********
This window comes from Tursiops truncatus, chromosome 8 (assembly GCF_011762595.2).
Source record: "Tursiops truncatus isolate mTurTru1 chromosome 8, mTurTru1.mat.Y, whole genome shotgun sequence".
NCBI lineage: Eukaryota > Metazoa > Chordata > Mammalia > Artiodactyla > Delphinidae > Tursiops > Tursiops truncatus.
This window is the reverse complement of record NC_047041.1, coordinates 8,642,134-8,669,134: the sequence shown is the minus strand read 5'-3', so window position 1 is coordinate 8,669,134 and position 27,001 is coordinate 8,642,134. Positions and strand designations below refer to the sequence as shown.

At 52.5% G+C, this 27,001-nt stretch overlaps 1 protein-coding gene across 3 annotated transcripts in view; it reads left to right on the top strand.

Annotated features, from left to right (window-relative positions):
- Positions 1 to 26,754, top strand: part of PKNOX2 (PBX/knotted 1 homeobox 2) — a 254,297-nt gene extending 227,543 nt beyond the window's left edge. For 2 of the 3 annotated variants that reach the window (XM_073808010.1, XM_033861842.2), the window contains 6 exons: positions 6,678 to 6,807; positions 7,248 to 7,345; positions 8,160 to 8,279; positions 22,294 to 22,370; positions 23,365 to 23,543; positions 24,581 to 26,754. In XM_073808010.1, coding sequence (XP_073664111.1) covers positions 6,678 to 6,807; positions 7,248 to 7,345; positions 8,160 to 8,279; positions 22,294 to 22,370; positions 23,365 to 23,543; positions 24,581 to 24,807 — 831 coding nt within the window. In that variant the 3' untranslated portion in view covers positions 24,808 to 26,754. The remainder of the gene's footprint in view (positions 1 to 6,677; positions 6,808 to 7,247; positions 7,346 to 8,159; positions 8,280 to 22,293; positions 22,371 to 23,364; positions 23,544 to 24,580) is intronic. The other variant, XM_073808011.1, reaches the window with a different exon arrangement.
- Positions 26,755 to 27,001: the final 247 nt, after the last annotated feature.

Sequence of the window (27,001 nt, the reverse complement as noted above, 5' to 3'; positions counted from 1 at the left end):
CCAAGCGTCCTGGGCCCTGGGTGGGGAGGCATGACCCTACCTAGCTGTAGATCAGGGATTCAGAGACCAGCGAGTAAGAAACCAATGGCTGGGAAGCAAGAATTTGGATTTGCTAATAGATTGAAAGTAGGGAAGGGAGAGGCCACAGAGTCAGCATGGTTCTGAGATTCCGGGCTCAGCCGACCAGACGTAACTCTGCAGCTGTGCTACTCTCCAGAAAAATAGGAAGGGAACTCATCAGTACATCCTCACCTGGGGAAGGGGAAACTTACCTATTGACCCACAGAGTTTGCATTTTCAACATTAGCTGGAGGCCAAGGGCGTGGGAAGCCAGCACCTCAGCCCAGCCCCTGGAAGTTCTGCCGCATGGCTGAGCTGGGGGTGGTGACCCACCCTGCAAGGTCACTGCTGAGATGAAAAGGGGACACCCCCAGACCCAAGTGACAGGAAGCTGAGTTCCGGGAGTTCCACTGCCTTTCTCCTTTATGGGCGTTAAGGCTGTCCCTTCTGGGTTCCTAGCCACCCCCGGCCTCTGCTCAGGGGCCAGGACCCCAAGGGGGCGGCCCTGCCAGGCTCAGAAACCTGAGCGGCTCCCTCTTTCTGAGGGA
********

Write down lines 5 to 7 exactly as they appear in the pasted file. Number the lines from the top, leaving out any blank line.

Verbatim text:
At 52.5% G+C, this 27,001-nt stretch overlaps 1 protein-coding gene across 3 annotated transcripts in view; it reads left to right on the top strand.

Annotated features, from left to right (window-relative positions):
- Positions 1 to 26,754, top strand: part of PKNOX2 (PBX/knotted 1 homeobox 2) — a 254,297-nt gene extending 227,543 nt beyond the window's left edge. For 2 of the 3 annotated variants that reach the window (XM_073808010.1, XM_033861842.2), the window contains 6 exons: positions 6,678 to 6,807; positions 7,248 to 7,345; positions 8,160 to 8,279; positions 22,294 to 22,370; positions 23,365 to 23,543; positions 24,581 to 26,754. In XM_073808010.1, coding sequence (XP_073664111.1) covers positions 6,678 to 6,807; positions 7,248 to 7,345; positions 8,160 to 8,279; positions 22,294 to 22,370; positions 23,365 to 23,543; positions 24,581 to 24,807 — 831 coding nt within the window. In that variant the 3' untranslated portion in view covers positions 24,808 to 26,754. The remainder of the gene's footprint in view (positions 1 to 6,677; positions 6,808 to 7,247; positions 7,346 to 8,159; positions 8,280 to 22,293; positions 22,371 to 23,364; positions 23,544 to 24,580) is intronic. The other variant, XM_073808011.1, reaches the window with a different exon arrangement.